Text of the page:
.
Besides all the geometric and hierarchical information, this class also holds a name and the units for all entities.
The name can be any ASCII string.
It is simply stored in the GDSII file and has no other purpose in gdspy.
The units require some attention because they can impact the resolution of the polygons in the library when written to a file.

### Units in GDSII¶

Two values are defined: unit and precision.
The value of unit defines the unit size—in meters—for all entities in the library.
For example, if `unit = 1e-6`

(10⁻⁶ m, the default value), a vertex at (1, 2) should be interpreted as a vertex in real world position (1 × 10⁻⁶ m, 2 × 10⁻⁶ m).
If unit changes to 0.001, then that same vertex would be located (in real world coordinates) at (0.001 m, 0.002 m), or (1 mm, 2 mm).

The value of precision has to do with the type used to store coordinates in the GDSII file: signed 4-byte integers.
Because of that, a finer coordinate grid than 1 unit is usually desired to define coordinates.
That grid is defined, in meters, by precision, which defaults to `1e-9`

(10⁻⁹ m).
When the GDSII file is written, all vertices are snapped to the grid defined by precision.
For example, for the default values of unit and precision, a vertex at (1.0512, 0.0001) represents real world coordinates (1.0512 × 10⁻⁶ m, 0.0001 × 10⁻⁶ m), or (1051.2 × 10⁻⁹ m, 0.1 × 10⁻⁹ m), which will be rounded to integers: (1051 × 10⁻⁹ m, 0 × 10⁻⁹ m), or (1.051 × 10⁻⁶ m, 0 × 10⁻⁶ m).
The actual coordinate values written in the GDSII file will be the integers (1051, 0).
By reducing the value of precision from 10⁻⁹ m to 10⁻¹² m, for example, the coordinates will have 3 additional decimal places of precision, so the stored values would be (1051200, 100).

The downside of increasing the number of decimal places in the file is reducing the range of coordinates that can be stored (in real world units). That is because the range of coordinate values that can be written in the file are [-(2³²); 2³¹ - 1] = [-2,147,483,648; 2,147,483,647]. For the default precsision, this range is [-2.147483648 m; 2.147483647 m]. If precision is set to 10⁻¹² m, the same range is reduced by 1000 times: [-2.147483648 mm; 2.147483647 mm].

### Saving a GDSII File¶

To save a GDSII file, simply use the `gdspy.GdsLibrary.write_gds()`

method, as in the First GDSII.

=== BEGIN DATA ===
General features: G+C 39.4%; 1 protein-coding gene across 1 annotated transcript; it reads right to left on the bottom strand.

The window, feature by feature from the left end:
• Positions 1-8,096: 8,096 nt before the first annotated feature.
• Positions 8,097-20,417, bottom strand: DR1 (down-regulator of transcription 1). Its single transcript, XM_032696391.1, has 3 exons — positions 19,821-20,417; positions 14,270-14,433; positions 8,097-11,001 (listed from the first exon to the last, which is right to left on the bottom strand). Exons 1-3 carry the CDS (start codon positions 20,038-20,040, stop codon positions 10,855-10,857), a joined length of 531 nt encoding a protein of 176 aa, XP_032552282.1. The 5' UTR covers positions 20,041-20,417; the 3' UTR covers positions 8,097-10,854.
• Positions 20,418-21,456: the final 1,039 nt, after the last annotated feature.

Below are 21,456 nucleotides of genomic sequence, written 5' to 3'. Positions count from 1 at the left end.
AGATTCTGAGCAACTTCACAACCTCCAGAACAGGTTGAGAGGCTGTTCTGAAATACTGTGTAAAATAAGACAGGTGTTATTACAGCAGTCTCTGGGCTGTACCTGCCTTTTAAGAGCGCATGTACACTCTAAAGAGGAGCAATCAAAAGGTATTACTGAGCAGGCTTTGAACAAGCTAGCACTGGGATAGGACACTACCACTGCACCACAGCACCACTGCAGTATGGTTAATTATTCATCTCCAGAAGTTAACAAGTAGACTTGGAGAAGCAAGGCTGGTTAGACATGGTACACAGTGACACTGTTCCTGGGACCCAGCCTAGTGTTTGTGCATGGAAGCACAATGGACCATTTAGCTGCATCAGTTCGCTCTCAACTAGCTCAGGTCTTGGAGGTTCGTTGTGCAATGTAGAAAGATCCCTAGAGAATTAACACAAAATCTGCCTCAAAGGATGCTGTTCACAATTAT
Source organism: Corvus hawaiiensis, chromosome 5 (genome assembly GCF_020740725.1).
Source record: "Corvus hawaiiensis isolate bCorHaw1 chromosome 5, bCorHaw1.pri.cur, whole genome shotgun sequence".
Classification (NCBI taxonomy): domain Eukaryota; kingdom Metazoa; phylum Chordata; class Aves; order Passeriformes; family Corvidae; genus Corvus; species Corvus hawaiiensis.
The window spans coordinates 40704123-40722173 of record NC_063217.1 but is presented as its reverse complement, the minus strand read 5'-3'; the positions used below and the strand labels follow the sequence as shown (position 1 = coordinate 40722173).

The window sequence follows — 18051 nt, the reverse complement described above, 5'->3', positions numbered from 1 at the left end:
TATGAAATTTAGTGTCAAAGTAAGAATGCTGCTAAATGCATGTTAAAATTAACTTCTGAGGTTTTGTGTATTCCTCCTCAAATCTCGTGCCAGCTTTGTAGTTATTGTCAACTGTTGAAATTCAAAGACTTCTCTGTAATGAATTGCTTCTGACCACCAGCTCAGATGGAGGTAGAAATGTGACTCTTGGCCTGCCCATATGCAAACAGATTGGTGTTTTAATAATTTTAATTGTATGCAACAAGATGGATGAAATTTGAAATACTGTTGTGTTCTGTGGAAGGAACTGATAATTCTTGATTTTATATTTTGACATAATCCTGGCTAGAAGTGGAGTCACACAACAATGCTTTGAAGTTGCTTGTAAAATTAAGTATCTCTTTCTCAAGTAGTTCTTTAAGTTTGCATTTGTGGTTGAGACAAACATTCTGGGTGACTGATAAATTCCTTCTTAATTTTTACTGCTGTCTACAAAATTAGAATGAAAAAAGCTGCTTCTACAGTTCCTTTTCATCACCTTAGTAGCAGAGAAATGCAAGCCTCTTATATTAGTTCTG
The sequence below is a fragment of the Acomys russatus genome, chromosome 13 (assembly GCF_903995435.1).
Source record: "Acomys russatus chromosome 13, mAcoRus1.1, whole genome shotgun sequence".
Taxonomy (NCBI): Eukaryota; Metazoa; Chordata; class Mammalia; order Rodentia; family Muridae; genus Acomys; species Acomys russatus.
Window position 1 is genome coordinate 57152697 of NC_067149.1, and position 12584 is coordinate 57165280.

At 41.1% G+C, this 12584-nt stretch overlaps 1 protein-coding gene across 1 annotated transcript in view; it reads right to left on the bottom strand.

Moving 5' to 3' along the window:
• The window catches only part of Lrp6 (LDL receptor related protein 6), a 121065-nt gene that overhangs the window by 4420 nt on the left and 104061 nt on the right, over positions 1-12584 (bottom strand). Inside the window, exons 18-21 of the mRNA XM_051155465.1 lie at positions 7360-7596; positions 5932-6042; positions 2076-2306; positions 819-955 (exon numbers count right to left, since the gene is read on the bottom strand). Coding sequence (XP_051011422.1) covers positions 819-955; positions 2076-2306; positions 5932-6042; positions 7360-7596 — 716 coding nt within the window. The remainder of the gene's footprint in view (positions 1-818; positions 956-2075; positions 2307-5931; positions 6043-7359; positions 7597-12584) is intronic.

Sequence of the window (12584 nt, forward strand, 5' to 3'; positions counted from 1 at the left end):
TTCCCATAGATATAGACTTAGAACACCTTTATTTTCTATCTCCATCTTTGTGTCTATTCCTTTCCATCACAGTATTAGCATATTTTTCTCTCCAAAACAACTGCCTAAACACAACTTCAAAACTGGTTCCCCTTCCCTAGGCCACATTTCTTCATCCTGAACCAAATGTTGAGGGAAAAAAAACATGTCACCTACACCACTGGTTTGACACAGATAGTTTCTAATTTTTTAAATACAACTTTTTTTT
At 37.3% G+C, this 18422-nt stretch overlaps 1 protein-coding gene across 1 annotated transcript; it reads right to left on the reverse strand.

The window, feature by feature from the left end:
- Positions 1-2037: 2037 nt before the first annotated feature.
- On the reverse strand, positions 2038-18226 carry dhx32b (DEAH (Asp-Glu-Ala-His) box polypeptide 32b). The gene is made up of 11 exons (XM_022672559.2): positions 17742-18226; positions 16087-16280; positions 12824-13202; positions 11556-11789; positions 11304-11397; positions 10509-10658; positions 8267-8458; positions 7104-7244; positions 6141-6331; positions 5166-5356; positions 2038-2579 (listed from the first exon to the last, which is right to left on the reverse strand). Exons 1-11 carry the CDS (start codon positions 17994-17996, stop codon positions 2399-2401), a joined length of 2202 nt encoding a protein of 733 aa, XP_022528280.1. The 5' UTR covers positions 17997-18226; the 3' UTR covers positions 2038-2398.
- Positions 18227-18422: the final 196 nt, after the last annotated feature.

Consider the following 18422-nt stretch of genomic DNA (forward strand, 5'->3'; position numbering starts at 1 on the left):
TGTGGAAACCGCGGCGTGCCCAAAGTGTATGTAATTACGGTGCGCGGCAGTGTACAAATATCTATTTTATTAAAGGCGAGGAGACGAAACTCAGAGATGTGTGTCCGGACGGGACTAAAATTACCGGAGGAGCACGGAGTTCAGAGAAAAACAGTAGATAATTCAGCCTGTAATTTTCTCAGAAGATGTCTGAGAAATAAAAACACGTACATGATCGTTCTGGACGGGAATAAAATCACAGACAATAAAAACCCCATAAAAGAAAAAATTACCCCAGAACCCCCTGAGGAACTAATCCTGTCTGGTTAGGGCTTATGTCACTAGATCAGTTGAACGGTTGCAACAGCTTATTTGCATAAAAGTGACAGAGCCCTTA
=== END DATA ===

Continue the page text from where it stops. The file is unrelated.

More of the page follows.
An SVG image from a specific cell can also be exported through `gdspy.Cell.write_svg()`

, which was also demonstrated in First GDSII.

### Loading a GDSII File¶

To load an existing GDSII file (or to work simultaneously with multiple libraries), a new instance of `GdsLibrary`

can be created or an existing one can be used:

```
# Load a GDSII file into a new library
gdsii = gdspy.GdsLibrary(infile='filename.gds')
# Use a previously-created library to load the file contents into
existing_library.read_gds('filename.gds')
```

In either case, care must be taken to merge the units from the library and the file, which is controlled by the argument units in `gdspy.GdsLibrary.read_gds()`

(keyword argument in `gdspy.GdsLibrary`

).

Access to the cells in the loaded library is provided through the dictionary `gdspy.GdsLibrary.cell_dict`

(cells indexed by name).
The method `gdspy.GdsLibrary.top_level()`

can be used to find the top-level cells in the library (cells on the top of the hierarchy, i.e., cell that are not referenced by any other cells).

## Examples¶

### Integrated Photonics¶

This example demonstrates the use of gdspy primitives to create more complex structures.

These structures are commonly used in the field of integrated photonics.

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######################################################################
# #
# Copyright 2009-2020 Lucas Heitzmann Gabrielli. #
# This file is part of gdspy, distributed under the terms of the #
# Boost Software License - Version 1.0. See the accompanying #
# LICENSE file or <http://www.boost.org/LICENSE_1_0.txt> #
# #
######################################################################
import numpy
import gdspy
def grating(
period,
number_of_teeth,
fill_frac,
width,
position,
direction,
lda=1,
sin_theta=0,
focus_distance=-1,
focus_width=-1,
tolerance=0.001,
layer=0,
datatype=0,
):
"""
Straight or focusing grating.
period : grating period
number_of_teeth : number of teeth in the grating
fill_frac : filling fraction of the teeth (w.r.t. the period)
width : width of the grating
position : grating position (feed point)
direction : one of {'+x', '-x', '+y', '-y'}
lda : free-space wavelength
sin_theta : sine of incidence angle
focus_distance : focus distance (negative for straight grating)
focus_width : if non-negative, the focusing area is included in
the result (usually for negative resists) and this
is the width of the waveguide connecting to the
grating
tolerance : same as in `path.parametric`
layer : GDSII layer number
datatype : GDSII datatype number
Return `PolygonSet`
"""
if focus_distance < 0:
p = gdspy.L1Path(
(
position[0] - 0.5 * width,
position[1] + 0.5 * (number_of_teeth - 1 + fill_frac) * period,
),
"+x",
period * fill_frac,
[width],
[],
number_of_teeth,
period,
layer=layer,
datatype=datatype,
)
else:
neff = lda / float(period) + sin_theta
qmin = int(focus_distance / float(period) + 0.5)
p = gdspy.Path(period * fill_frac, position)
c3 = neff ** 2 - sin_theta ** 2
w = 0.5 * width
for q in range(qmin, qmin + number_of_teeth):
c1 = q * lda * sin_theta
c2 = (q * lda) ** 2
p.parametric(
lambda t: (
width * t - w,
(c1 + neff * numpy.sqrt(c2 - c3 * (width * t - w) ** 2)) / c3,
),
tolerance=tolerance,
max_points=0,
layer=layer,
datatype=datatype,
)
p.x = position[0]
p.y = position[1]
sz = p.polygons[0].shape[0] // 2
if focus_width == 0:
p.polygons[0] = numpy.vstack((p.polygons[0][:sz, :], [position]))
elif focus_width > 0:
p.polygons[0] = numpy.vstack(